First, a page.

March 2018 - Rising lead times of electronic components
Published on: 06/03/2018
GD Rectifiers discuss the growing trend of rising lead times in semiconductor components and shares their advice
Why are long lead times occurring?
A large mix of IoT and the rapid growth of Asian markets has played a significant part in the extended lead times that the industry is now experiencing.
With a relatively slow amount of growth in the semiconductor industry in 2016 and 2017 compared to the boom in 2015, production at the manufacturing houses had slowed to imitate the demand.
The catch-up in demand process was always going to push out lead times and have a momentous affect on the semiconductor industry. We are now playing catch-up with most lead times exceeding 30 weeks with some even stretching 50 weeks.
What is driving extended lead times?
Semiconductor component demand is now soaring in line with the launch of IoT (internet of things) and infotainment explosions. The industry has also seen an increase in mobile and industrial market demands, causing a shortfall of products because when demand is high, the big spenders tend to move to the front of the line.
Global semiconductor sales are due to increase by 9.5% in 2018 according to the latest WSTS industry forecast, with customers either accepting the long lead times or choosing alternative components to avoid project delays.
How is GD Rectifiers handling the long lead times?
We have the technical expertise to be able to offer alternative components from stock or on a shorter lead time to avoid any unnecessary delays.
We work closely with our customers to schedule and plan call-off orders or scheduled orders which helps us reduce the lead times when demand is high.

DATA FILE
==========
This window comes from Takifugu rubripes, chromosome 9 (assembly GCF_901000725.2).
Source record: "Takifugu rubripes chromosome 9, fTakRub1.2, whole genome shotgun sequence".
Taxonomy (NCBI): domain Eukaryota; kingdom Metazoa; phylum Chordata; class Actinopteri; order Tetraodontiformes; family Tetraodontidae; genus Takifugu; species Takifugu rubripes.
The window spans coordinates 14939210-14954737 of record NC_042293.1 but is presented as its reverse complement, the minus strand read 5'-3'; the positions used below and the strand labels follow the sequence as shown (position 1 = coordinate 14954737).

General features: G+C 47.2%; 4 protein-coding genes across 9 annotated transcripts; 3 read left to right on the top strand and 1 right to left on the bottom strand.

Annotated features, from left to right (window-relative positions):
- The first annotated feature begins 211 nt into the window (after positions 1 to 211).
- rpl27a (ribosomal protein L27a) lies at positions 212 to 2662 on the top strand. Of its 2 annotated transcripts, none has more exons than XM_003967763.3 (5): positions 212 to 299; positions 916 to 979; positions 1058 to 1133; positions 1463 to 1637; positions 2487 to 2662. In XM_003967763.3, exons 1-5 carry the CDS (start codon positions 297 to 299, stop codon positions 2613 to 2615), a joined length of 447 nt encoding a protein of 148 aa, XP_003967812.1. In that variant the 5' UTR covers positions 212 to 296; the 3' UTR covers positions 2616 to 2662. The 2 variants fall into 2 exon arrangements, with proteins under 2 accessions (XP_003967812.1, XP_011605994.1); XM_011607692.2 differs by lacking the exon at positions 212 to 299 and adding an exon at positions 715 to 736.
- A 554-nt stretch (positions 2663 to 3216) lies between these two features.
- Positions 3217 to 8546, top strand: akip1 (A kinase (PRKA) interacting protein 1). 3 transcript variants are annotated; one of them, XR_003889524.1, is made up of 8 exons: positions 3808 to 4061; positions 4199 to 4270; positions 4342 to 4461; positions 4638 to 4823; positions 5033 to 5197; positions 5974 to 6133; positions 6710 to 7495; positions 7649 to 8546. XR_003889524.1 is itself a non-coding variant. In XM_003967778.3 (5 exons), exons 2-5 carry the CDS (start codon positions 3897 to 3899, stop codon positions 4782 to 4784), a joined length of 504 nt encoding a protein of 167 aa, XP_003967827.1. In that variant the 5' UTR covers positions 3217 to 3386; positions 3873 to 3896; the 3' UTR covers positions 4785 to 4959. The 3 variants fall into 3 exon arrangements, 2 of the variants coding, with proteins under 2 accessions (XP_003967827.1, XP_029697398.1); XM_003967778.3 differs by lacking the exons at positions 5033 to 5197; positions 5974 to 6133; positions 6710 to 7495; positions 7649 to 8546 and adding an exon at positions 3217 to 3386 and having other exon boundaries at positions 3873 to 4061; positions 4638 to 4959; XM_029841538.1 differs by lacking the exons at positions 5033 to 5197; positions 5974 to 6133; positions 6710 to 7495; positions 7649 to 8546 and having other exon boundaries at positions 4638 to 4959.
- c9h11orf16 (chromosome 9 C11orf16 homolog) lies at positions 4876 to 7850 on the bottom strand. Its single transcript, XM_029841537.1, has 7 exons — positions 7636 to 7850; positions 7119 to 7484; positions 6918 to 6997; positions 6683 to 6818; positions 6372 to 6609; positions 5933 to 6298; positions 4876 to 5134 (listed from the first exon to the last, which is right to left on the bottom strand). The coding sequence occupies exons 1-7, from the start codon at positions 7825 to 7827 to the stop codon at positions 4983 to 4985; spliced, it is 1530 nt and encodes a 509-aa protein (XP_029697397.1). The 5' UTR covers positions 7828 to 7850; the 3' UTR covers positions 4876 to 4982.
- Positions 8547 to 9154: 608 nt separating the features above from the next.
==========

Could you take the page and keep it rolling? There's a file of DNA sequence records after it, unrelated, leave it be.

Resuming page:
Customers that have not committed to a scheduled order are often happy to explore alternative components when lead times are pushing out.
What strategy does GD Rectifiers follow for extended lead times?
Communication is crucial, when it comes to liaising with both customers and manufacturers. We notify our customers of the increasing lead times as soon as possible so that we can help them decide what is the best plan of action to take for their projects and to analyse the products lifecycle.
We continue to communicate effectively with the manufacturers to ensure we receive regular updates on current lead times, estimated deliveries on existing orders and component obsolescence.
We work closely with our customers to explore their options and offer alternatives where possible.
What advice would you give to customers to help them manage lead times?
Always focus on lead time trends and stay ahead of worldwide economic influences, product development and industry news. Along with frequent communication with your component distributor, customers should keep ahead of industry news to understand what factors could affect the lead times.
Plan your annual usage and product forecasts on your most widely used components. Whilst you may not want to do this for all of your component requirements it is worthwhile doing for your most prevalent.
Businesses will have to work smarter in order to meet forecasts and expectations, which in some cases will mean taking similar or alternative parts. Engineers and buyers should be open to using mechanically interchangeable parts or the same high-performance parts from other manufacturers when possible to avoid the long lead times.